There’s news this week that the CDF experiment at the now-closed Tevatron has updated its result for a measurement of the same quantity, using the full CDF data set. And they now find a very similar result to what LHCb found. This is indicated on the slide shown below, taken from the talk given by Angelo Di Canto at the La Thuile conference (but edited by me to fix a big typo; I hope he does not mind.) You see that while LHCb found a CP-violating asymmetry of -0.82%, with statistical and systematic uncertainties of 0.21% and 0.11%, CDF finds -0.62%, with almost identical uncertainties — a little closer to zero, but still well away from it.

This lends support to LHCb’s result, and putting the two results (and a couple of other weaker ones) together makes their combination discrepant from zero by about 3.8 standard deviations. That’s great, but not as great as it would have been if what theorists thought a few years ago was still considered reliable. Back then, the relevant experts (and I should emphasize I am not one of them) would have told you that they were pretty darn certain that the Standard Model [the equations we use to describe the known particles and forces] could not produce CP violation of this type, and any observation of a non-zero signal would imply the existence of previously unknown particles. But the experts have been backing away from this point of view recently, worrying that maybe they know less about how to calculate this in the Standard Model than they used to think. If we’re to be sure this is really a sign of new particles in nature, and not just a sign that theorists have trouble predicting this quantity, we’re going to need additional evidence from another quarter. And so far, we haven’t got any.

Matt: “Back then, the relevant experts (and I should emphasize I am not one of them) would have told you that they were pretty darn certain that the Standard Model [the equations we use to describe the known particles and forces] could not produce CP violation of this type, and any observation of a non-zero signal would imply the existence of previously unknown particles. But the experts have been backing away from this point of view recently, worrying that maybe they know less about how to calculate this in the Standard Model than they used to think. If we’re to be sure this is really a sign of new particles in nature, and not just a sign that theorists have trouble predicting this quantity, we’re going to need additional evidence from another quarter. And so far, we haven’t got any.”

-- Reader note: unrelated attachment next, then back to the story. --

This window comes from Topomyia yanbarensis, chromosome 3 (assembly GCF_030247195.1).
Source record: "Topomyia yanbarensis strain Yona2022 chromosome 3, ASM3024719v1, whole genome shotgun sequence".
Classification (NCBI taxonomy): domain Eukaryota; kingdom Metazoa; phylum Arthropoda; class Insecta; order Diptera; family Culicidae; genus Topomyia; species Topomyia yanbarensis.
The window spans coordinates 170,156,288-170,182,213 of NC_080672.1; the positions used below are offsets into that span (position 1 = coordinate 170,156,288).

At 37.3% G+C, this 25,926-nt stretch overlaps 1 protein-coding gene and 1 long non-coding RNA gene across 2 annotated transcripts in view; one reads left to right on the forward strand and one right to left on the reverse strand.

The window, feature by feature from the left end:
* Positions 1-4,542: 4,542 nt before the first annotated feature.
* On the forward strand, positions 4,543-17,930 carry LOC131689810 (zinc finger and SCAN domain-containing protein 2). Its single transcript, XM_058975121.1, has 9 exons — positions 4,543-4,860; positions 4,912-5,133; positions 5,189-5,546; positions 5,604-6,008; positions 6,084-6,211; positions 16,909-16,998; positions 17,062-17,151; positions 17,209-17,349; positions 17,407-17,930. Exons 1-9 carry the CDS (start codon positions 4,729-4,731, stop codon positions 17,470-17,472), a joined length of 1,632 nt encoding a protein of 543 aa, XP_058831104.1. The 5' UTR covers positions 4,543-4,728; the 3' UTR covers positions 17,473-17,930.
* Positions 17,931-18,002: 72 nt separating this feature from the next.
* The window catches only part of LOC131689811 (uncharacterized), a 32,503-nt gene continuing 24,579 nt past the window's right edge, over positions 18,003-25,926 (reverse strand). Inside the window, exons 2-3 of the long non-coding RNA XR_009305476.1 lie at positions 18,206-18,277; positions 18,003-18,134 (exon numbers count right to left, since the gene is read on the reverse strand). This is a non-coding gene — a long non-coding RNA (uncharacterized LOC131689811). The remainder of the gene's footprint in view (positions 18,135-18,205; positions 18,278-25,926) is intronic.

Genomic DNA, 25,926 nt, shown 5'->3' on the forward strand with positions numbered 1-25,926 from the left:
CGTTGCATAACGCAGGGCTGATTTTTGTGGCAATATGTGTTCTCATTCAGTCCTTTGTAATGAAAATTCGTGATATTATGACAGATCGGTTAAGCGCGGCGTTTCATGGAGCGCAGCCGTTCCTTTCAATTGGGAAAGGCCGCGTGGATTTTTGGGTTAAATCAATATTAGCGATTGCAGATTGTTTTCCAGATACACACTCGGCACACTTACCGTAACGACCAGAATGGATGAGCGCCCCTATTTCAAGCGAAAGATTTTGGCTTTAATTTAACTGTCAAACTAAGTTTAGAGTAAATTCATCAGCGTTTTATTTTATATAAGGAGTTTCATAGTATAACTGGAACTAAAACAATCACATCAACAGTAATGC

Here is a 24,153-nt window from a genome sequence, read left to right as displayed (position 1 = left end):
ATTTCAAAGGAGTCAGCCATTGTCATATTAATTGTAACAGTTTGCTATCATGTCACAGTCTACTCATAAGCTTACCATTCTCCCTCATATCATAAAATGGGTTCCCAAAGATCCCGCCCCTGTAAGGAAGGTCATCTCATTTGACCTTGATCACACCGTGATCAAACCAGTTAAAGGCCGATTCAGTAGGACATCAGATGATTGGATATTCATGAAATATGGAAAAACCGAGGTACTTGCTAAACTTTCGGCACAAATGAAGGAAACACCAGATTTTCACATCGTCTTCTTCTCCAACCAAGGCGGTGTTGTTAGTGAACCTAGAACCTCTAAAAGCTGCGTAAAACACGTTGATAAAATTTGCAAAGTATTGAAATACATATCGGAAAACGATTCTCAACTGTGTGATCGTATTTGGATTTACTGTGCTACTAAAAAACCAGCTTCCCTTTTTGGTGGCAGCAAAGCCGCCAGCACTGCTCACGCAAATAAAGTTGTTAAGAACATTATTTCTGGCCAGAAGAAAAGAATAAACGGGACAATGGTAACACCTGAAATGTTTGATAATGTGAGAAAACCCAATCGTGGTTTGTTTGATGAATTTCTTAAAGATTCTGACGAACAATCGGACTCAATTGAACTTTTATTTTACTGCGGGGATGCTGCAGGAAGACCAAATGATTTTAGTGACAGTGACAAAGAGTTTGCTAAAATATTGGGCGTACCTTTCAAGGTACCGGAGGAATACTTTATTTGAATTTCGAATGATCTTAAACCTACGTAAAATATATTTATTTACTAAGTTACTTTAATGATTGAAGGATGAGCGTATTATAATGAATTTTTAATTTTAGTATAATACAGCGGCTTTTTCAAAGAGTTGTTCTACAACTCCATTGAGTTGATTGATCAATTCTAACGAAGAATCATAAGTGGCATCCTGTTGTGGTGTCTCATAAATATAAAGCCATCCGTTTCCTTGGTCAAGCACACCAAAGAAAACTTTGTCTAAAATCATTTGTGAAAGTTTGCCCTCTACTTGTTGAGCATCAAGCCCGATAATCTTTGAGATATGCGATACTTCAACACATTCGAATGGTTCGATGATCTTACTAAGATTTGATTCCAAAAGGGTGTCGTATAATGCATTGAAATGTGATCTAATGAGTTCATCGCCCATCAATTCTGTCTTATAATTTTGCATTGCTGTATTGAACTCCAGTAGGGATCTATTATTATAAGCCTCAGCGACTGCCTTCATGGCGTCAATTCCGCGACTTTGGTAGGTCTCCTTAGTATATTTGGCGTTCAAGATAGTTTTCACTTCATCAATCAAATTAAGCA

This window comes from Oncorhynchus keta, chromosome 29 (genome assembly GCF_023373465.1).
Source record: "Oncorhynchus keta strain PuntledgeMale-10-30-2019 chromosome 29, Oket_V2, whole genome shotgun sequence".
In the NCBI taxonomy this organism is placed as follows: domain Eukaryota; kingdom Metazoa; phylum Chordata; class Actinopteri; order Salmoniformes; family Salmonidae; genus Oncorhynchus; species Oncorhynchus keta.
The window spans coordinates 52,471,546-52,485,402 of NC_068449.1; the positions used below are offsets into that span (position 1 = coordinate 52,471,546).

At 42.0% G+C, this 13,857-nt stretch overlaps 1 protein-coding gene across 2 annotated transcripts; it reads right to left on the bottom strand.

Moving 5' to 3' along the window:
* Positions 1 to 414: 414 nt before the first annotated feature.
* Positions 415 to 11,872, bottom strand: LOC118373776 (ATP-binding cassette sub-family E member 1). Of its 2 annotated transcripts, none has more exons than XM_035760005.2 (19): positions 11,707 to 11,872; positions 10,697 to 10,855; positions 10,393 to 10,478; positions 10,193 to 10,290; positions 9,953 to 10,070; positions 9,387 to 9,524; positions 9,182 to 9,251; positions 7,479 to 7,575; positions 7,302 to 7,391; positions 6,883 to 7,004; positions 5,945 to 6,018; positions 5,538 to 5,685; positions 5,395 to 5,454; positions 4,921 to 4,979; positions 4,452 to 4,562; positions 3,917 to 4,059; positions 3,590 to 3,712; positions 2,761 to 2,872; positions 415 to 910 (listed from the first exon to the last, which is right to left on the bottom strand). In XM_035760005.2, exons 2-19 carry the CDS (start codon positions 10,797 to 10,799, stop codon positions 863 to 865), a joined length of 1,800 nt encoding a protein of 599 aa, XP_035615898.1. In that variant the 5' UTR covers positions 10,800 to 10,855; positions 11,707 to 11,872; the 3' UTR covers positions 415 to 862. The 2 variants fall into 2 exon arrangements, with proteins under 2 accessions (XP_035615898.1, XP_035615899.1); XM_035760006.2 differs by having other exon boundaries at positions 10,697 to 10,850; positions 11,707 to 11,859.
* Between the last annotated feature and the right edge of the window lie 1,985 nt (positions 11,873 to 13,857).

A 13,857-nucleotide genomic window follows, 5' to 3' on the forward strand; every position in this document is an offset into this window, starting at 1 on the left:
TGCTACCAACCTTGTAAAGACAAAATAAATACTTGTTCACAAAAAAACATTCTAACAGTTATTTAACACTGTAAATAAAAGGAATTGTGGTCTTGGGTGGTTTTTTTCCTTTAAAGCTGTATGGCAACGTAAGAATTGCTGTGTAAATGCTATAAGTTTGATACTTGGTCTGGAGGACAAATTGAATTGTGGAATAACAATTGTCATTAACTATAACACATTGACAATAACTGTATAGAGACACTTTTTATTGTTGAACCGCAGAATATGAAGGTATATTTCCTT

Among all blog reports on this LHCb result, the above passage is the only one having the relevancy to the importance of this result. Thanks Matt.

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Thanks for your message. This rellay doesn’t matter much; the Higgs search will proceed in the same way whether of not 140 GeV is or is not yet ruled out. And it will be ruled out clearly (if the Higgs is not there) within a few months. Calling SUSY dead prematurely is more serious, because it might affect search strategies and the way the LHC is operated, and might in the long run affect public perception of the LHC. But there are enough people in the experiments (Moortgat is an example) who know this that I am currently not too worried about the next round of searches; the holes that we (Lisanti, Schuster, Toro and I) emphasized recently will be filled, along with a number of others.The next challenge is to dig deeper into the data. I doubt most people realize how easy [relatively!! nothing is easy at LHC] most searches have been so far, compared to what may be necessary for finding new phenomena.

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So if this is evidence of new particles what particles would they be and what would be their properties?

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CP stands for Charge-Parity, right?
If weak interaction does violate weak charge conservation (It is called weak isospin, am I right?), then such violations could also happen in eletric and chromo charge too?